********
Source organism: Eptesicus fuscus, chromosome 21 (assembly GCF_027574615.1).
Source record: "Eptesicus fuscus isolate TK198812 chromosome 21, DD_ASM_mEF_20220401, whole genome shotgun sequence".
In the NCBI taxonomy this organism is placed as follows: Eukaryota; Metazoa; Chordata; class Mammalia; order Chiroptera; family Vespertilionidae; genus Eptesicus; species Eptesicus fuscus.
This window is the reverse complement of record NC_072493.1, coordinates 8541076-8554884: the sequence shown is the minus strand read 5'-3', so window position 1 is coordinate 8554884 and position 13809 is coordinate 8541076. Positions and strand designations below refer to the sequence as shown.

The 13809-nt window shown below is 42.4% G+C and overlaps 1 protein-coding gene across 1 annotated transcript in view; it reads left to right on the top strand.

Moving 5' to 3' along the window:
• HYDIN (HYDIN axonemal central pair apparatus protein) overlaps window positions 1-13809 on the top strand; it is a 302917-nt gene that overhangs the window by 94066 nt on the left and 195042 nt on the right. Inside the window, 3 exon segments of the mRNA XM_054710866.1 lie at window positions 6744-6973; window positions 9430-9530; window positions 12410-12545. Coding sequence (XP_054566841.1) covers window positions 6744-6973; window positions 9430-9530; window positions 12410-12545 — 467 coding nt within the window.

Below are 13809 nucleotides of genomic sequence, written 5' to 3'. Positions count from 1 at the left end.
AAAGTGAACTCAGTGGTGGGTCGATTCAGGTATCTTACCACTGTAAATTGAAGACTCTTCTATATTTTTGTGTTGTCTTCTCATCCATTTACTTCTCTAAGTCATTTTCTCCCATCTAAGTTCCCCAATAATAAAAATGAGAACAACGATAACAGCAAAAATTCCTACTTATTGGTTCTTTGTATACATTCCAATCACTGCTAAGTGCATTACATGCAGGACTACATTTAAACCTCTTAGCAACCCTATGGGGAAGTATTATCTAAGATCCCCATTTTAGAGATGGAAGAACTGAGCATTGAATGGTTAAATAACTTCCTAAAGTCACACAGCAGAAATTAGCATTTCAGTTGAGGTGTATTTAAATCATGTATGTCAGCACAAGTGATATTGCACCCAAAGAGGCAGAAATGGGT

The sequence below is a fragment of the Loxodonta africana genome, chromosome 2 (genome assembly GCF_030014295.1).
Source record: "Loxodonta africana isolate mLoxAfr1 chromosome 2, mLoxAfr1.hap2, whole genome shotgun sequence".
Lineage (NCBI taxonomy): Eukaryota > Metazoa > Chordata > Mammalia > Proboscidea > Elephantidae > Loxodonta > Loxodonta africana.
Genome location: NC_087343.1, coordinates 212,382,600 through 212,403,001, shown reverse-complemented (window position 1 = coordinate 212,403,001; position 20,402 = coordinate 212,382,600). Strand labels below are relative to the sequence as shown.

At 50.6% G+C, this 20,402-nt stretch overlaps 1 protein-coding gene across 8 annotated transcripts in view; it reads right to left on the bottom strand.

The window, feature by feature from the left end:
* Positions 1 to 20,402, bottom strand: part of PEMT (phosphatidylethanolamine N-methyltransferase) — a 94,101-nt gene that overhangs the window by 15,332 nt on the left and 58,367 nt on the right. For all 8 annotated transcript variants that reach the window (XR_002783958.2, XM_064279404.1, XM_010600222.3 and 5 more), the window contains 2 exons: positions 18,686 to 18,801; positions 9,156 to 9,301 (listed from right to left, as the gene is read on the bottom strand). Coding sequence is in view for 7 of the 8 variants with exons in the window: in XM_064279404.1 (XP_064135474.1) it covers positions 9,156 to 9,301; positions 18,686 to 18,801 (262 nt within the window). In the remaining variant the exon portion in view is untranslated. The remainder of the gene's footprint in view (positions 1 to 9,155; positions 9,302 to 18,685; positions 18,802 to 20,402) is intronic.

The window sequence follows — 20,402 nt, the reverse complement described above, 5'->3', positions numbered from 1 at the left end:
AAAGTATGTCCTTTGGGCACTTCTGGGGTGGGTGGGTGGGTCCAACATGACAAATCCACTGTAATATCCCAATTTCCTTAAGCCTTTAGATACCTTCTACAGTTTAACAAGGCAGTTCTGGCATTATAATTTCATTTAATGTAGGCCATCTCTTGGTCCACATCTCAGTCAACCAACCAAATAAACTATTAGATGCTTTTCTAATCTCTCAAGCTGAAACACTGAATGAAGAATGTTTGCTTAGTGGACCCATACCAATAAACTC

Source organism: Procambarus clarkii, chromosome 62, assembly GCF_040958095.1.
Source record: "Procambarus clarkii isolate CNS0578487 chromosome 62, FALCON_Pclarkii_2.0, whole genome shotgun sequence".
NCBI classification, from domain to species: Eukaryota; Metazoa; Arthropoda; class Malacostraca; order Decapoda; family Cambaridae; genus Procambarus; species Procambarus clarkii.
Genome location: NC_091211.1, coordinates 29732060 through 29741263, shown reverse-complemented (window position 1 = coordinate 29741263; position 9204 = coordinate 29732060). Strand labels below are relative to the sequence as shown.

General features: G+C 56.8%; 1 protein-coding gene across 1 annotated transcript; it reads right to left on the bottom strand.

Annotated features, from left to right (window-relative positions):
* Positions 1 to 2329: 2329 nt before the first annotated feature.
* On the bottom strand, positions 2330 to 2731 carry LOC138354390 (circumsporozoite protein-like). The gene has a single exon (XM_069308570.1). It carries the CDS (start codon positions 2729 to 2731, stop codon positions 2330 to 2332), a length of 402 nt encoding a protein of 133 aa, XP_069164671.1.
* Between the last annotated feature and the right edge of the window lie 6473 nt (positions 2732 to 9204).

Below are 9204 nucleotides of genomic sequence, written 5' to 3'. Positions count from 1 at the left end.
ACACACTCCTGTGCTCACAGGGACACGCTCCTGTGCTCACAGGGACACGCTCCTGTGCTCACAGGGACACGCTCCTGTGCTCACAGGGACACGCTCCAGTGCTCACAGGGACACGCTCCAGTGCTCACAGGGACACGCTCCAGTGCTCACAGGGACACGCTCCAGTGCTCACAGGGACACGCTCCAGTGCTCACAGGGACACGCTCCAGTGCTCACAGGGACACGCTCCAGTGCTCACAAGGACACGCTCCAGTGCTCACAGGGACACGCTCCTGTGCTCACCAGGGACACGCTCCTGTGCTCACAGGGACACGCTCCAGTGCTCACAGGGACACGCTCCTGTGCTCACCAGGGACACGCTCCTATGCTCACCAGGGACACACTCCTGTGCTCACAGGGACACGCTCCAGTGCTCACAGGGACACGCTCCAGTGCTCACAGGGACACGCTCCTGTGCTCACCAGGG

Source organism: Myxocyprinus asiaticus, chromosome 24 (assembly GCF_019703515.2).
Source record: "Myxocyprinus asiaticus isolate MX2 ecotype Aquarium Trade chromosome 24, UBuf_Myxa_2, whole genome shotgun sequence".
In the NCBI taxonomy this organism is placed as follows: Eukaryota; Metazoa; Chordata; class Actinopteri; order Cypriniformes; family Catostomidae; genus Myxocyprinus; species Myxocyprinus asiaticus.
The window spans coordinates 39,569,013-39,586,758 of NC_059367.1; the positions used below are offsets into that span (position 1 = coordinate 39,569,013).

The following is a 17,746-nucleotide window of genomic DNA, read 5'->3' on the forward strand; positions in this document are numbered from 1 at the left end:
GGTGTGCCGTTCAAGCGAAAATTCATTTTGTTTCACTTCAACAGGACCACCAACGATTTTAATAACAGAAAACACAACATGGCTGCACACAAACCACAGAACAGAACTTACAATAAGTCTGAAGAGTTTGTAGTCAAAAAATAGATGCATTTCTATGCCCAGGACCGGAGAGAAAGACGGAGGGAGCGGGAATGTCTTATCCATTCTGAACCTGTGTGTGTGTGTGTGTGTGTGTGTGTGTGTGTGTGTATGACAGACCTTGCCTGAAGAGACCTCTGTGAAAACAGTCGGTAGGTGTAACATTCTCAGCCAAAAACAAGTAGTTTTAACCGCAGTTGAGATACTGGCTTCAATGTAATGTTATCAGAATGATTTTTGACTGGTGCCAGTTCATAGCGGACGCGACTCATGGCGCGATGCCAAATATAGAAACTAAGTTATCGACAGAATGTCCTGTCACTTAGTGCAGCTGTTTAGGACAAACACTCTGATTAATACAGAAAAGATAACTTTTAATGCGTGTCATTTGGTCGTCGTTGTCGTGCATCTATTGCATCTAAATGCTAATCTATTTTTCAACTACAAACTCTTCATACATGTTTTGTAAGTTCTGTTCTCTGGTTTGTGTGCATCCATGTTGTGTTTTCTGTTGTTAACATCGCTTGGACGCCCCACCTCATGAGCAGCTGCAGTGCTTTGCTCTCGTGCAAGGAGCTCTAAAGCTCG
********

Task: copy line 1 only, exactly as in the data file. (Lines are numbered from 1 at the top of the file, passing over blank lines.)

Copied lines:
Source organism: Eptesicus fuscus, chromosome 21 (assembly GCF_027574615.1).